César Aira's The Miracle Cures of Dr. Aira is only 80 pages long, but, like many of his books, it reads with the intensity and fullness of a much longer novel. In it you'll find an eccentric flaneur, an evil archenemy, a vicious guard dog, an ambulance that goes only in a straight line.
Dr. Aira, the main character, likes to wander the streets of a town called Pringles. That this happens to be the name of the author's hometown in Argentina may or may not be significant. As he walks, he thinks up theoretical miracle cures to imagined illnesses.
The rebels of the Free Syrian Army recently retook the small farming village of Khirbet al-Joz, just across the border from Turkey. Soon after, Syrian men who had been in Turkish refugee camps returned to the village to see what had happened to their homes.
Activists from a group called the Syrian Emergency Task Force also visited Khirbet al-Joz and filmed video of villagers as they toured the charred ruins.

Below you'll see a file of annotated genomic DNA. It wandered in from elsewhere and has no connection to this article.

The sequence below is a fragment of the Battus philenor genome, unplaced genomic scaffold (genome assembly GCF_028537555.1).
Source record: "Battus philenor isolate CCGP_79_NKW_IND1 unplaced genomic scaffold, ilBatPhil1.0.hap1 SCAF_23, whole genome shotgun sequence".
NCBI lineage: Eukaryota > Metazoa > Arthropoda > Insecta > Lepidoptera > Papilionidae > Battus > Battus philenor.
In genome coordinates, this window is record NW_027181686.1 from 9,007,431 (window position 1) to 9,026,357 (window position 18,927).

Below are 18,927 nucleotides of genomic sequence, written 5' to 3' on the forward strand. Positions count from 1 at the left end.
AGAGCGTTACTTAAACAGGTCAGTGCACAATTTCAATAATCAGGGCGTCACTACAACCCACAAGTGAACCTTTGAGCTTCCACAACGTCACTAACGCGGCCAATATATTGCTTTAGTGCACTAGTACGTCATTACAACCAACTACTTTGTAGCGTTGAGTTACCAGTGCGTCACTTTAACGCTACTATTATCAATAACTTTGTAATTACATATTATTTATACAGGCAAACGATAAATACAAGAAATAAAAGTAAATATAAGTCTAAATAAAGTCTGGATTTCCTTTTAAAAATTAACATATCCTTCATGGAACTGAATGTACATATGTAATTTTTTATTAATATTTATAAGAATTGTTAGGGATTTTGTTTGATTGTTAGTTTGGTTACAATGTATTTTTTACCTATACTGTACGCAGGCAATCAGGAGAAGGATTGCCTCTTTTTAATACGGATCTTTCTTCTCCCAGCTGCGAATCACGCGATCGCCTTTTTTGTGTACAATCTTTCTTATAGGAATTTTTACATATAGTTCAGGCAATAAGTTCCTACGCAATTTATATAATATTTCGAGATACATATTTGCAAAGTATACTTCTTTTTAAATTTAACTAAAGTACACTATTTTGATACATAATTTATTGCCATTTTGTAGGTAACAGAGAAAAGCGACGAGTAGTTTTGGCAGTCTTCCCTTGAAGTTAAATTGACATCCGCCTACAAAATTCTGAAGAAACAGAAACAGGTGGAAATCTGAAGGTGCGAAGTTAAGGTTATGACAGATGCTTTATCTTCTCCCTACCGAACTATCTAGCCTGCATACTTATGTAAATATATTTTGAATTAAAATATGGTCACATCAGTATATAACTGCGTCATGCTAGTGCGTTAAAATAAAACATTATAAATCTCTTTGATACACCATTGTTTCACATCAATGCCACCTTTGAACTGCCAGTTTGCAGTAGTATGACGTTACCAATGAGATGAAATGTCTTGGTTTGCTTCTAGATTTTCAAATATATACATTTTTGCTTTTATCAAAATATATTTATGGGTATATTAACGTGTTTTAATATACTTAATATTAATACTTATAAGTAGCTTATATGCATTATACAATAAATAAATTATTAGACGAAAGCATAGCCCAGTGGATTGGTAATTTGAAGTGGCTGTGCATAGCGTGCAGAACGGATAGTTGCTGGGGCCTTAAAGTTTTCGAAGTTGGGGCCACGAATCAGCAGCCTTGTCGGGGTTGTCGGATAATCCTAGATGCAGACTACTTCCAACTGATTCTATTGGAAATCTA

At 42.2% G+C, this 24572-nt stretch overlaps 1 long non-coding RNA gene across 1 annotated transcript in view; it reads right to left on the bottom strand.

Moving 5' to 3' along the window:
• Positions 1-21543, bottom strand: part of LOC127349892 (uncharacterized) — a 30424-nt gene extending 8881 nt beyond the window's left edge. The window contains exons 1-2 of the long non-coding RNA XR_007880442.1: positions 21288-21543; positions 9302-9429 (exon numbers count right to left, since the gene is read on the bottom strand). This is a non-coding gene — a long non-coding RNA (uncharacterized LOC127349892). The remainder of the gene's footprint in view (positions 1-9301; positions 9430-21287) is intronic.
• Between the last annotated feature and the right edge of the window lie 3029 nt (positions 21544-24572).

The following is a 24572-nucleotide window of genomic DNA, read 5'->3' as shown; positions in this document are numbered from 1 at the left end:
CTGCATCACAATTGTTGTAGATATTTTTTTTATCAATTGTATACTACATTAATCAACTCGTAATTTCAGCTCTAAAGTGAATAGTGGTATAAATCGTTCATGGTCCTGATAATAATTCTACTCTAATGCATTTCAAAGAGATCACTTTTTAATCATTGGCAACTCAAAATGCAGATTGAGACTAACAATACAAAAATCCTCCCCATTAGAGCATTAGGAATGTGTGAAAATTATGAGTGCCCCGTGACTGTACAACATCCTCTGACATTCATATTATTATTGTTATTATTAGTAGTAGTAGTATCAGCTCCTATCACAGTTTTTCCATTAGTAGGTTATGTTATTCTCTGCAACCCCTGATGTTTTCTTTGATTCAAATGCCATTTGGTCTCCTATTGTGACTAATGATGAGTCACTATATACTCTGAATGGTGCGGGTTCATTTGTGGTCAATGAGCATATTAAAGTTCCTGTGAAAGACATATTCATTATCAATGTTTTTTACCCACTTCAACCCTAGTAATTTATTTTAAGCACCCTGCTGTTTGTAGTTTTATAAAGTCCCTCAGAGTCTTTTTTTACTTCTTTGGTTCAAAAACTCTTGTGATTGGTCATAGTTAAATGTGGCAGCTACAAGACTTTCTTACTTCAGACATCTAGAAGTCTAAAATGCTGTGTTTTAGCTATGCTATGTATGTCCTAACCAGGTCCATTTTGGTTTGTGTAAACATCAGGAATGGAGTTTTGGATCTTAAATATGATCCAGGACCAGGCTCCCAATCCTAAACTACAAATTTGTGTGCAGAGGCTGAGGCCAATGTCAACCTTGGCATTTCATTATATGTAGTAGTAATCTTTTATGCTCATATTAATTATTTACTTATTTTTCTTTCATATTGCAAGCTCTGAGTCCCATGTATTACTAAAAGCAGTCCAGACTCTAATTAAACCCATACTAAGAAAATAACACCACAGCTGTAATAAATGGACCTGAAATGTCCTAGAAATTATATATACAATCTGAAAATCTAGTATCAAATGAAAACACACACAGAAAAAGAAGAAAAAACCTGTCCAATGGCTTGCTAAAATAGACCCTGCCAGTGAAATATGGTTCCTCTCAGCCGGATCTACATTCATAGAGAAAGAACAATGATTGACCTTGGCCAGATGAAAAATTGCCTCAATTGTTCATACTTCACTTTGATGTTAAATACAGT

One man points to a hole in the wall: "Look, this is where the rocket entered. These are Bashar's reforms," he says, referring to Syrian President Bashar Assad.
To speak with Ryan Murphy about his show American Horror Story is to hear this declaration repeatedly: "She classes up the joint."
Murphy is referring to his star, Jessica Lange, who recently won an Emmy for her role in the show's first season. If you've been a fan of Lange's film career, from Tootsie to Frances to Blue Sky, you might wonder why this treasure of the American theater, this two-time Oscar winner, is slumming in a lurid cable TV horror show.
The CEO of the Lance Armstrong-founded cancer charity Livestrong tells NPR his organization remains proud that the cyclist and cancer survivor founded Livestrong in 1997 and wants him to remain involved in its work.
"He's our founder. He's been the inspiration for our work for so many years," Doug Ulman told All Things Considered host Melissa Block this afternoon.
A federal appeals court on Tuesday overturned the conviction of Osama bin Laden's former driver and bodyguard, Salim Ahmed Hamdan. If the name sounds familiar, it should. Hamdan was at the center of a Supreme Court case that ruled that the Bush administration's military commission system at Guantanamo Bay, Cuba, was unconstitutional.